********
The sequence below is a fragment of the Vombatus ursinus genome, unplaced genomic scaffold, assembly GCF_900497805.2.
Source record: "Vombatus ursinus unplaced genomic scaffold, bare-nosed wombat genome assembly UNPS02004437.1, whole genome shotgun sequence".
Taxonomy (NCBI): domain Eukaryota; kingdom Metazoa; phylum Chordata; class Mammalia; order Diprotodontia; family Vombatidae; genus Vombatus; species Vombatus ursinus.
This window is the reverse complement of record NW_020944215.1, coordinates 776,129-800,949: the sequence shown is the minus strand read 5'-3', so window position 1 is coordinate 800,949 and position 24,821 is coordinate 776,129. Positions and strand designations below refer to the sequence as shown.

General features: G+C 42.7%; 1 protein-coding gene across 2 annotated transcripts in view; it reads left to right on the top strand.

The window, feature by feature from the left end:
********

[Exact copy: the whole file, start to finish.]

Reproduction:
The sequence below is a fragment of the Vombatus ursinus genome, unplaced genomic scaffold, assembly GCF_900497805.2.
Source record: "Vombatus ursinus unplaced genomic scaffold, bare-nosed wombat genome assembly UNPS02004437.1, whole genome shotgun sequence".
Taxonomy (NCBI): domain Eukaryota; kingdom Metazoa; phylum Chordata; class Mammalia; order Diprotodontia; family Vombatidae; genus Vombatus; species Vombatus ursinus.
This window is the reverse complement of record NW_020944215.1, coordinates 776,129-800,949: the sequence shown is the minus strand read 5'-3', so window position 1 is coordinate 800,949 and position 24,821 is coordinate 776,129. Positions and strand designations below refer to the sequence as shown.

General features: G+C 42.7%; 1 protein-coding gene across 2 annotated transcripts in view; it reads left to right on the top strand.

The window, feature by feature from the left end: